On the surface, it seems like a great problem to have. Offers are coming thick and fast so making a sale seems like a slam dunk. It is important, however, for a savvy sales agent to consider the bigger picture and play the long game even in a fast-moving market.
In a multiple offer climate, for every successful buyer there will be a handful of frustrated (and potentially very disgruntled) buyers who won’t forget the dream home they missed out on, or the agent who listed it.
Keep buyers in the loop
Buyers will always remember how an agent treated them when multiple offers were rolling in on their dream home during a hot auction campaign.
“Running a really complicated hidden pre-auction process tends to really annoy buyers. If you’ve got multiple seriously interested buyers, you’ll obviously have one lucky winner, but then there will be plenty of frustrated buyers that miss out and it’s likely those people might not have anything good to say about the process,” said Peter Chauncy, committee member of REINSW’s Residential Sales Chapter.
“The best way to deal with multiple offers on a property that’s hugely popular is instead of potentially running an auction behind the scenes, bring the auction forward so you can keep the process transparent for the buyer,” he added.
Mr Chauncy, of McGrath Crows Nest, said he has been bringing auctions forward in recent times and found that buyers are mostly willing when they know and understand why an agent and owner would do it.
“It means all those anxious buyers don't have to wait a prolonged period to find out whether they're going to buy a house, or move on to the next one,” he said.
“You do get the odd buyer who says, ‘Look, I'm making you an offer and you can either take it or leave it’. If that's the case, and the buyer is really prepared to make a knockout offer, that’s when there could be a way forward by selling a property prior to auction,” Mr Chauncy added.
Betty Ockerlander of McGrath Epping, and fellow committee member, agreed that open communication is vital when juggling multiple offers.
“If buyers are upset, it’s usually because there’s a lack of feedback; the agent not coming back to them and telling them what’s changed. It's important to keep the buyers updated if the price guide changes also. They just want to be told, this is where we're at,” she said.
“But at the same time, I also inform each buyer that they can't just come in with what they think is an offer that can’t be refused and think I’m not going to go back to other buyers. That isn’t fair or transparent,” she added.
Educate your sellers
To avoid vendor confusion or anxiety, Mr Chauncy said an agent can gain trust by keeping them up to speed with market conditions from day one.
“I always say to my vendors that the best problem we could have during the course of their campaign is being in a situation where we decide to bring an auction forward,” he said.
According to Mr Chauncy, vendor preparation is the key to success.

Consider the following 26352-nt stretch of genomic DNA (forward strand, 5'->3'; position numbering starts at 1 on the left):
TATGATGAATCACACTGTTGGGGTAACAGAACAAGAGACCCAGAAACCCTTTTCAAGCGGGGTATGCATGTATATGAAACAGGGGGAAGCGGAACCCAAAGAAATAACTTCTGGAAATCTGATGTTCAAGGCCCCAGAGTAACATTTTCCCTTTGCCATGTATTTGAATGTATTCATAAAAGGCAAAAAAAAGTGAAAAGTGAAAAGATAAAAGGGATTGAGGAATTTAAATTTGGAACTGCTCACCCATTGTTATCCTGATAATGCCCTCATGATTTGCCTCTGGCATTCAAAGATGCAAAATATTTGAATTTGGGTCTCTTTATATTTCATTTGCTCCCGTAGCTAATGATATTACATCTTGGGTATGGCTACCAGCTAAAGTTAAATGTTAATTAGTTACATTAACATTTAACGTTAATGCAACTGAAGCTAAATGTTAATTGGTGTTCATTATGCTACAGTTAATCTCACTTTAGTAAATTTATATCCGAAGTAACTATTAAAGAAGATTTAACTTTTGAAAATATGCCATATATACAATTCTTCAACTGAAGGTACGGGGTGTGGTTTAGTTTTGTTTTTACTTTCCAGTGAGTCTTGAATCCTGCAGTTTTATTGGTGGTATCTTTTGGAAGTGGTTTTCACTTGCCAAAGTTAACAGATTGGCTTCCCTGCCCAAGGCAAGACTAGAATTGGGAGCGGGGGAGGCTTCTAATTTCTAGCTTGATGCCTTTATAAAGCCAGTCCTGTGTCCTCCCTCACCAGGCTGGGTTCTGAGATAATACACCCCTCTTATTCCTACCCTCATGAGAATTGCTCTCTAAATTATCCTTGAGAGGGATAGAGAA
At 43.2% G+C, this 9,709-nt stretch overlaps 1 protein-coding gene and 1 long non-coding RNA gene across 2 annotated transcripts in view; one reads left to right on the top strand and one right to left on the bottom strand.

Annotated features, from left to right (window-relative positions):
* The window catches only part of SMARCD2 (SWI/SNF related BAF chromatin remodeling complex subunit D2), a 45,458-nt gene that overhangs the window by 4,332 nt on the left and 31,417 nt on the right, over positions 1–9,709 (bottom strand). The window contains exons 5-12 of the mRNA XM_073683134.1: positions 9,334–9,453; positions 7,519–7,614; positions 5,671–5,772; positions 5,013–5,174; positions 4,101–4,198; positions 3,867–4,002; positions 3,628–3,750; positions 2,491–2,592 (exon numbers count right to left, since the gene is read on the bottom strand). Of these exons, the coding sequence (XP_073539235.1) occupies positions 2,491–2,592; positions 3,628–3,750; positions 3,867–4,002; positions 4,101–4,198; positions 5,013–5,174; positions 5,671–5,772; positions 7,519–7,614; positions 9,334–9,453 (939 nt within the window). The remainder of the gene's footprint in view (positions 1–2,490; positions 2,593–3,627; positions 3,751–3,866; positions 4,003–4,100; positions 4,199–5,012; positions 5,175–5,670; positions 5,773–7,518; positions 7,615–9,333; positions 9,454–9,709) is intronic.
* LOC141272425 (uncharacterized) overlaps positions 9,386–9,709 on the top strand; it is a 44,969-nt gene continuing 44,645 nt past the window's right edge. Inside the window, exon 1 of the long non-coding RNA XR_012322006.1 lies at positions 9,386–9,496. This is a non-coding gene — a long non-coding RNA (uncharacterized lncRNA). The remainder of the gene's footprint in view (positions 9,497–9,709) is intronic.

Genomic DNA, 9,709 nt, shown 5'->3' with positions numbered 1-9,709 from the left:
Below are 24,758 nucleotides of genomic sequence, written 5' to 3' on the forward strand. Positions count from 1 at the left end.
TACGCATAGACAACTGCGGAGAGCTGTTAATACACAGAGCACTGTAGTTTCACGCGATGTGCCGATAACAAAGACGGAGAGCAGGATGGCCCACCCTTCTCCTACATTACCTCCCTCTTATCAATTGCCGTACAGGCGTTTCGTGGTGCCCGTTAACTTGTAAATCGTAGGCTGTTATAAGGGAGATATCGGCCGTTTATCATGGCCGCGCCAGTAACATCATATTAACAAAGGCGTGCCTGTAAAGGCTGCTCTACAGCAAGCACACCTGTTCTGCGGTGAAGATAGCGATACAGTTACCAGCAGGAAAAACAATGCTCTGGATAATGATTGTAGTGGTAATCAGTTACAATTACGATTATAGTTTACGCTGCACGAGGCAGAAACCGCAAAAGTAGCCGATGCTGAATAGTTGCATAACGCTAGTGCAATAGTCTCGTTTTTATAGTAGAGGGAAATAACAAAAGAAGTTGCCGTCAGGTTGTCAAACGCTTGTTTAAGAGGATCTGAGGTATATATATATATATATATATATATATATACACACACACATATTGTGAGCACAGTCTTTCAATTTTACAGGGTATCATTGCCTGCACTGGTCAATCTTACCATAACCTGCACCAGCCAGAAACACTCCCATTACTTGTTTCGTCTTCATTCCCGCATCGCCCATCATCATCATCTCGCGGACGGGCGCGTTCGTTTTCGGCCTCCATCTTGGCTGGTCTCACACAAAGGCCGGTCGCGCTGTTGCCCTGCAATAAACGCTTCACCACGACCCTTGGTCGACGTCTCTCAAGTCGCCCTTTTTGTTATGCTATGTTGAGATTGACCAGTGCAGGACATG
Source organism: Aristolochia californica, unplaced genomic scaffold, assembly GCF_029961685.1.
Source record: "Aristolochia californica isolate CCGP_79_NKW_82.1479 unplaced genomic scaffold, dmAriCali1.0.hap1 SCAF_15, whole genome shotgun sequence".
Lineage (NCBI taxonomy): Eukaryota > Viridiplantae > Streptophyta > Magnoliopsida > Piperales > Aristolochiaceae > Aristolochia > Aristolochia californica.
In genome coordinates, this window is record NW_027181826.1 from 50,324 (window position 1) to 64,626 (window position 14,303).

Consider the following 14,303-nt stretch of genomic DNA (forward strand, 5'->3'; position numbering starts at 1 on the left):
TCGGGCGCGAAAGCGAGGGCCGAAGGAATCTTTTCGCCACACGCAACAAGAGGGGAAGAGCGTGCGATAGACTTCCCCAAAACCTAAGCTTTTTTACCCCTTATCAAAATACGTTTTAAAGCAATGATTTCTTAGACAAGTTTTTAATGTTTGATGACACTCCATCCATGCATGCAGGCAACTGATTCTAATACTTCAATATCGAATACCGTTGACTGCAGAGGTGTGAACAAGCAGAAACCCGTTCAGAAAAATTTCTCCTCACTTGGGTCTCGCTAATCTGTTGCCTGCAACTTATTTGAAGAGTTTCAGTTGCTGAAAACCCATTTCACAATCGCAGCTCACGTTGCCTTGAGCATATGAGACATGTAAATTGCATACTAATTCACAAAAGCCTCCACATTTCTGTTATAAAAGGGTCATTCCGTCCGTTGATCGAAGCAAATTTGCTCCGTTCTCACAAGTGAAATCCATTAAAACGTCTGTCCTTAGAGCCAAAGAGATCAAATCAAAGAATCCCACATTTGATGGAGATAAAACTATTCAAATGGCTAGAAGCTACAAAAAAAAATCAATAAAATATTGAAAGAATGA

“I discuss with the vendor all possible scenarios that could pop up over the first two weeks of their campaign. I get them ready before, so if changes happen, they’ve already had time to think about it,” he said.
“Agents can go wrong when they tell their vendor one thing and then suddenly bombard them with another idea. Their vendor can then be incredibly taken aback, anxious and probably stressed out. That’s when they worry they're doing the wrong thing and potentially make the wrong decision,” Mr Chauncy added.
Consider the future
Ms Ockerlander said a switched-on agent recognises that a buyer on one property, will often become a vendor (and potential client) on another home in the same neighbourhood.
“I think many agents forget that. I’ve spoken to a lot of buyers who tell me they’ve seen from the other side how certain agents work and they’ve told me ‘There's no way we want to sell our house through them’. I've heard it again and again,” she explained.
“A lot of agents just look for the short-term gain of a commission instead of looking at the long-term relationship. I’ve been doing this for many years and for me it's always been about the long-term relationships. People will come back years later, or refer friends, because they know I did the right thing by them, and I'll do the right thing again,” Ms Ockerlander said.
“It's a standard recipe for success. Treat everyone how they deserve to be treated.”
What’s real, what’s not
When multiple offers are in the air in a fast-moving market, Ms Ockerlander said agents should also establish if all offers are genuine.
“Unfortunately, sometimes they're not. The offers can be from a buyer - and this can be hard to ascertain - who is gauging how much a certain house will go for, and what price a vendor will accept. It’s usually because they really like another home that might be going to auction earlier than your property. They could be pretending to put in an offer on your listing with no real intention of going ahead,” she said.
An agent can protect themselves, and their vendor, from a false start.
“I like to get my offers on a signed contract with a 10% deposit cheque and 66W certificate, then I know they're real. When they're not forthcoming with that I know that they were just trying to feel out what the owners will take,” Ms Ockerlander said.